Many of us “parents” feel that we might be responsible for the bad behaviour of our kids,“the out of control situation” and feel guilty. It’s the worst feeling in the world.” Hold on, here’s the truth, you’re not supposed to know everything about being a parent—it’s a skill you have to learn, just like anything else. While there’s no one “right way” to parent, there are more effective ways to handle your child’s behaviour.
While coaching, having worked with some of the toughest, out of control adolescents imaginable, I really understand where people are coming from when they feel like a “bad parent”. The first step here is to understand that these feelings don't help anyone; they wont help you or your child. So lets get over that first. The question is not who’s fault it is, the question is, what can you do differently to to help you child change his behaviour.So give yourself a break from blame and guilt, and focus instead on what you can do to change the situation.
Old Habits Die Hard, When You Catch Yourself Taking on The Blame:
What should you do when you’re able to actually catch yourself in the moment feeling guilty or taking on blame for your child?
First of all, congratulate yourself for the awareness, for being aware of what’s happening. The first real step toward change on your part is that awareness of what you’re doing. Any time you can catch yourself and count to five, you’re probably going to do something different than your first impulse. If you can, take a moment and write down the facts. Ask yourself the following questions:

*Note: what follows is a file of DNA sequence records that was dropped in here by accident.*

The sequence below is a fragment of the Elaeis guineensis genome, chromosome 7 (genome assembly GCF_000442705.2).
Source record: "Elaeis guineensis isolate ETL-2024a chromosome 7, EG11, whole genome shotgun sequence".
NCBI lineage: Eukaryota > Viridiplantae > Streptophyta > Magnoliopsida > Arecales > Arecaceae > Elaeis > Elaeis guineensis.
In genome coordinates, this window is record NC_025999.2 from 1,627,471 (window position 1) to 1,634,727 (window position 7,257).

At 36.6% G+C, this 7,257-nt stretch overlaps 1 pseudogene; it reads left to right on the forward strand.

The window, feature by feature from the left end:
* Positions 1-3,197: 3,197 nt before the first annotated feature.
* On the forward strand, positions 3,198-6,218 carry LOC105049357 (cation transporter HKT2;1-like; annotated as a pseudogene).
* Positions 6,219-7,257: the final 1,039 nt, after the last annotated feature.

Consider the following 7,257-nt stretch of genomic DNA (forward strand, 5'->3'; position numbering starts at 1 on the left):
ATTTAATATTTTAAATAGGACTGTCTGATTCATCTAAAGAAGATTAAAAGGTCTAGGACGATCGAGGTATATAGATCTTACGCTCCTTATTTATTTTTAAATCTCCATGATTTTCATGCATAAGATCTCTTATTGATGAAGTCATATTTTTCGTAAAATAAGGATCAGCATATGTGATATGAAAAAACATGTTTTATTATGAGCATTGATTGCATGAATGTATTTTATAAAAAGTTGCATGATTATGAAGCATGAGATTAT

1 What’s the situation? What actually happened?
2 What’s my first inclination based on those findings?
3 What could I do to be more effective?
Repeatedly trying this out would give you a clarity of what are the situations and what are your reactions to it and once the realisation sets in change will follow.
“I feel so alone.” Is that the feeling you get often?
Often parents of defiant or acting-out kids become withdrawn and get this feeling of being alone. While staying away might protect parents and families from further outside shame and blame, but it does nothing to improve the internal feelings the parents have about their own blame and their own failure.
In other words, this isolation really magnifies their feelings of failure. Instead reach out, as it helps to reduce the blame and failure that you might feel. One gets a better perspective and the realisation that you are not the only one, there are others out there who have a similar problem. Remember none of us knew how to parent when we had our children; we all learn as we go.
Feeling blamed and feeling guilty prevents us from taking action; it keeps us stuck and feeling defeated. We keep getting into the endless loop of blame and shame and blurs our thoughts to focus on behavioural change. Blame and guilt creates a lot of wasted energy and feelings. The challenge here is to get beyond these emotions.
Blame and guilt produce a lot of wasted energy and wasted feelings—the challenge is to get beyond these emotions. Your guilt usually has nothing to do with what’s going on with your child: his behaviour can very possibly be beyond your control. Instead of feeling guilty, what you need to do is to move forward and change what you’re doing.
The bottom line is that instead of feeling guilty or blaming yourself, what you need to do is move forward and change what you’re doing now. You may really need some additional help,Hire a coach who could help you empower yourself, to implement change.